Prior to the Boeing 777, aircraft systems traditionally had a federated architecture, where every supplier provided its own electronics enclosure with unique power and connectivity requirements, and unique reliability and redundancy capabilities. All the disparate electronic subsystems were then interconnected into a “federated” environment on the aircraft. This earlier model is similar to the electronics architecture in automobiles today. Although federated avionics systems were easy to manufacture and service, outfitting an increasingly more capable aircraft with ever more federated systems continued to increase SWaP requirements, reducing efficiency with every new capability. This architecture was tolerable in an era of very inexpensive fuel, but as fuel costs rose, it was clear that the approach needed to change.
Boeing contracted Honeywell to create a common avionics cabinet, the Aircraft Information Management Systems (AIMS), for the Boeing 777. This electronics cabinet hosted multiple functions on the 777 that typically had been federated systems, altering the architecture of the airborne electronics for the 777. Honeywell supplied most of the software in this common computing environment for the Boeing 777, and the resulting specification for this environment was the ARINC 653 time and space separation application executive (APEX). ARINC 653 is now the standard for this aircraft systems architecture, called Integrated Modular Avionics (IMA).
The next major commercial design innovation for Boeing was the Boeing 787 Dreamliner. Boeing 787’s Common Core System (CCS) based on the ARINC 653 specification, which enabled a diverse ecosystem of hosted function suppliers to deliver software that executed on this common virtualization platform. This new platform changed the business environment for Boeing suppliers, and a new role-based business standard, RTCA DO-297, emerged that defined business roles—IMA platform suppliers, IMA applications suppliers, and IMA systems integrators—as well as processes and workflow for those roles. This IMA role-based supplier business methodology evolved into the current, global standard for the development of all large commercial aircraft today.
Over the last three decades, the aviation industry has developed multiple standards that have improved the technology used in modern airframes as well as the business efficiency of the supply chain. Use of standards will provide similar technological advancement and business efficiencies in the automotive industry as well.
Below are some example standards that have emerged in the aviation industry. Some of these aviation standards may directly apply or influence similar standards in the automotive industry.
The ARINC 653 technical standard and the DO-297 role-based business standard provide fundamental benefits and efficiencies for modern commercial aircraft:
The common compute environment enables a level playing field for the entire electronic systems supply chain, and enables a level playing field for competitors.
The SWaP footprint is dramatically reduced: Boeing stated that by using the IMA approach it was able to shave 2,000 pounds off the avionics suite.
The complexity of federated compute/function boxes distributed all over the aircraft is removed.
System availability and reliability increase due to the redundancy of the Boeing 787 CCS.
In addition, ARINC 653 time and space separation architectures enable applications with different levels of safety criticality to share the common compute platform, thereby optimizing the use of computer resources and allowing the Human–Machine Interface (HMI), flight controls, and aircraft systems to safely share the common compute resource.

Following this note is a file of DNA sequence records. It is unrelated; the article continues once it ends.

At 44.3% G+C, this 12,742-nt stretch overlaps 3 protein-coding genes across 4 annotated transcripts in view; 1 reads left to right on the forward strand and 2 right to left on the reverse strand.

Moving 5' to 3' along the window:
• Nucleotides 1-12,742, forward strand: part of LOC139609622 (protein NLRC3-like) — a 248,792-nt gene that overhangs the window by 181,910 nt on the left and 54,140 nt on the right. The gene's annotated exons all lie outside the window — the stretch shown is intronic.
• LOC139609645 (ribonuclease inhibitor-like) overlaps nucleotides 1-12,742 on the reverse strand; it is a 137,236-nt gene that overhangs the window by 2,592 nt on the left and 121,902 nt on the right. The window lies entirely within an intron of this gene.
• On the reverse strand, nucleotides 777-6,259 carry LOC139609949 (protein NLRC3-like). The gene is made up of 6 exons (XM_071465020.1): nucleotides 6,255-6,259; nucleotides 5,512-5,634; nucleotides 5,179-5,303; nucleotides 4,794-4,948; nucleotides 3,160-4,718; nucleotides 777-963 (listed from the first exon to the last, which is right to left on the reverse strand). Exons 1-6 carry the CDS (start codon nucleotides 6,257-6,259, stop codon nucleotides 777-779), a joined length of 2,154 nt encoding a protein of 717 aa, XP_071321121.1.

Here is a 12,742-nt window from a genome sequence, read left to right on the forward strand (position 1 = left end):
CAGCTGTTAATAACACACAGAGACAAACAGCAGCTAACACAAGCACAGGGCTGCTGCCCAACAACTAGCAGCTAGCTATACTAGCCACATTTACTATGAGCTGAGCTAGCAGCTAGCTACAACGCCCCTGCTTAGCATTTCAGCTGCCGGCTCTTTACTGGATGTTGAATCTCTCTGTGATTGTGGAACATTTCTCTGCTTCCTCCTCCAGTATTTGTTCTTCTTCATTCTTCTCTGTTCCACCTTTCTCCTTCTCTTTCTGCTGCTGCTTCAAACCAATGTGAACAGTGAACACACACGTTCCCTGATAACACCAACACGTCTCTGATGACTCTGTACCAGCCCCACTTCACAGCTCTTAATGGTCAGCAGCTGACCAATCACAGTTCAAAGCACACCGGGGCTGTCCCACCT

Finally, ARINC 653 was designed for safety certification, which decreased aircraft programs’ certification risk. This technical and business foundation enabled the creation of a competitive aircraft supply chain, where most new capabilities and upgrades have multiple suppliers bidding on the new opportunities.
A time- and space-partitioning standard for automotive electronics that enables applications with different safety levels to share a common compute platform could pave the way toward easier development of automotive electronics systems, with reduced SWaP requirements to improve automobile fuel efficiencies. This partitioned architecture could also provide for greater safety and security attributes.
The U.S. military also had a federated-systems problem that helped exacerbate a slowing-evolution-of-capabilities problem, which in turn denied military personnel the modern capabilities required to fight in modern, sophisticated conflict scenarios. With this in mind, six years ago the U.S. Army, U.S. Navy, and U.S. Air Force, along with nearly all of the U.S. defense suppliers, created a managed consortium to develop a new technical and business standard called the Future Airborne Capability Environment (FACE™), managed by The Open Group®.
The FACE Consortium based its technology foundation on ARINC 653, but also extended its specification to include the POSIX® (UNIX) standard, so that many mission systems and other, typically non-safety-certified applications could also be included in this specification. The FACE technical standard uses a layered software architecture, where application, communications/transport, I/O, and platform-specific capabilities are layered on top of the operating system standard, enabling any FACE component at any layer to be easily assembled with a mix of other FACE components.
The FACE software layer architecture leverages both commercial and military standards, and the technical specification includes over 100 proven industry standards. These teams also created a common data model, flexible enough to include all modern military aircraft systems, and aligned this model with the Department of Defense (DoD) Unmanned Aircraft System (UAS) Control Segment (UCS) Architecture data model, which is now an SAE standard (SAE AS6518). This standardization has created a very powerful foundation for all future manned and unmanned aircraft for the U.S. military and coalition partners.